State v. EvansAnnotate this Case
110 Ariz. 380 (1974)
519 P.2d 182
STATE of Arizona, Appellee, v. Charlie Lee EVANS aka Charles Leslie Evans, Appellant.
Supreme Court of Arizona, In Banc.
February 27, 1974.
Gary K. Nelson, Atty. Gen., Phoenix, by John S. O'Dowd, Asst. Atty. Gen., Tucson, for appellee.
Rubin Salter, Jr., Tucson, for appellant.
*381 STRUCKMEYER, Justice.
Charlie Lee Evans, also known as Charles Leslie Evans, appellant herein, was indicted on two counts of aggravated battery while armed with a gun, in violation of A.R.S. § 13-245, and one count of assault with a deadly weapon, in violation of A.R.S. § 13-249. He was convicted after a jury trial of assault with a deadly weapon and appeals. The appellant's single question raised is whether the court below properly admitted certain allegedly highly prejudicial evidence.
By A.R.S. § 13-245(A)(7), an assault or battery is aggravated when the person committing the offense knows that the victim is a peace officer, and by (C), the punishment is increased to a minimum of five years when committed by a person armed with a gun or other deadly weapon.
It was established that appellant, just prior to his arrest, was attempting to gain entrance to his cousin's home in which he, the appellant, had on occasions lived. An attempt to prevent the appellant from entering the house was made by the cousin's wife, which resulted in two police officers being summoned to the house. At this time, appellant produced a pistol and aimed it at one of the police officers. A fight resulted when the officers attempted to arrest appellant and this fight continued until the appellant was finally subdued and placed in the police patrol car after some three to five minutes. During this time, a crowd gathered in the street in front of the house, possibly from 100 to 150 people.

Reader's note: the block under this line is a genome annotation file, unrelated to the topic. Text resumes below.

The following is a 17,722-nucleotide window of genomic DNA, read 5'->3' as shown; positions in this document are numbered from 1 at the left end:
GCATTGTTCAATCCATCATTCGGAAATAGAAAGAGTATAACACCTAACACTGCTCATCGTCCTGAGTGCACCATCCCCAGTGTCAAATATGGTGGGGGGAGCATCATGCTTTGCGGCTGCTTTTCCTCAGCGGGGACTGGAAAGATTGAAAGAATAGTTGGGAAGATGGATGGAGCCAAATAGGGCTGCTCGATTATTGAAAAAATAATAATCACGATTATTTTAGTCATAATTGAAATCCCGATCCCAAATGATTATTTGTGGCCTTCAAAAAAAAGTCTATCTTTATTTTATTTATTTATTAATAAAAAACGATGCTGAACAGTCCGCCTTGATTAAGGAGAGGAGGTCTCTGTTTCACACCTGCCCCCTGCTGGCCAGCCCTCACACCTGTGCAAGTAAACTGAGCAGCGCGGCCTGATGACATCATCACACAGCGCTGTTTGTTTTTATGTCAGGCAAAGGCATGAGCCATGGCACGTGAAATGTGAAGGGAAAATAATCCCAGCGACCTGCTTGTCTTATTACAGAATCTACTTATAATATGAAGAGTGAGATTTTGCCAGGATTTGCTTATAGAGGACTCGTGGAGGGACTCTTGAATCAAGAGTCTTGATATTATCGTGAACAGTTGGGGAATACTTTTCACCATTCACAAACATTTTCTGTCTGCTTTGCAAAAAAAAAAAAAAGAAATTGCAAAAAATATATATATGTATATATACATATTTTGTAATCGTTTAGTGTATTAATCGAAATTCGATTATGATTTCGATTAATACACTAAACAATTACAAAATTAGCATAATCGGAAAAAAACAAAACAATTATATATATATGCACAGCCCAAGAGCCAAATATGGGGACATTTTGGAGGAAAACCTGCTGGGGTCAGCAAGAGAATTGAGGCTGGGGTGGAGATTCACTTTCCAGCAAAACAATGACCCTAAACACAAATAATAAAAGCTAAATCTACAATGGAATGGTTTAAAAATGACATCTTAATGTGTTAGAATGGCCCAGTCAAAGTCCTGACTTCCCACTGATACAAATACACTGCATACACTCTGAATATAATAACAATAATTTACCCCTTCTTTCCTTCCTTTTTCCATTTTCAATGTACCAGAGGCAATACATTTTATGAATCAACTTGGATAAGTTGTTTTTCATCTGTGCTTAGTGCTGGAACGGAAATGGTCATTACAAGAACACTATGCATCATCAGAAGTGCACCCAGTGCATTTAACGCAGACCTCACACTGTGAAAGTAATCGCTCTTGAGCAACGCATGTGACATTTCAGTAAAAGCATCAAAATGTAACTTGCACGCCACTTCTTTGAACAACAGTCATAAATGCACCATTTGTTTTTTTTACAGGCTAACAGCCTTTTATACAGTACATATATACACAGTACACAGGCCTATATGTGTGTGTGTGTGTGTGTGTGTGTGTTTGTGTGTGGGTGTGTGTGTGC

At the trial, appellant objected to any testimony as to what happened between the time when he dropped his gun and until he was finally subdued. The objection was overruled and evidence was admitted that after appellant dropped his gun the crowd was threatening toward the police officers, that someone fired a gun, admittedly not the appellant or the officers, that the officers feared they might be shot from the crowd, and that an attempt was made to run over the officers with an automobile as they were fighting with appellant in the street.
Appellant urges that the trial court erred in allowing the admission of testimony relating to these latter activities because they were not relevant to proving the charge against him and served only to arouse the prejudice and sympathy of the jury. However, we think that the evidence of the appellant's continued physical resistance to the officers until finally placed in the police car was relevant.
It should be remembered that the appellant was charged with two counts of aggravated battery. The batteries continued until the arrest was consummated and the struggle between the officers and appellant terminated. The evidence of what occurred was admissible on the principle that the complete story of the crime may be shown even though there is revealed other such prejudicial facts as that another or other criminal offenses have been committed. State v. Rivera, 103 Ariz. 458, 445 P.2d 434 (1968); State v. Foggy, 101 Ariz. 459, 420 P.2d 934 (1966); State v. Villavicencio, 95 Ariz. 199, 388 P.2d 245 (1964). We have said that it is a familiar principle of law that crimes or conduct directly linked with the offense charged are relevant circumstances and therefore properly admitted in evidence. State v. Schroeder, 95 Ariz. 255, 389 P.2d 255 (1964).
We think the complete story of what occurred was properly told to the jury.
HAYS, C.J., CAMERON, V.C.J., and LOCKWOOD and HOLOHAN, JJ., concur.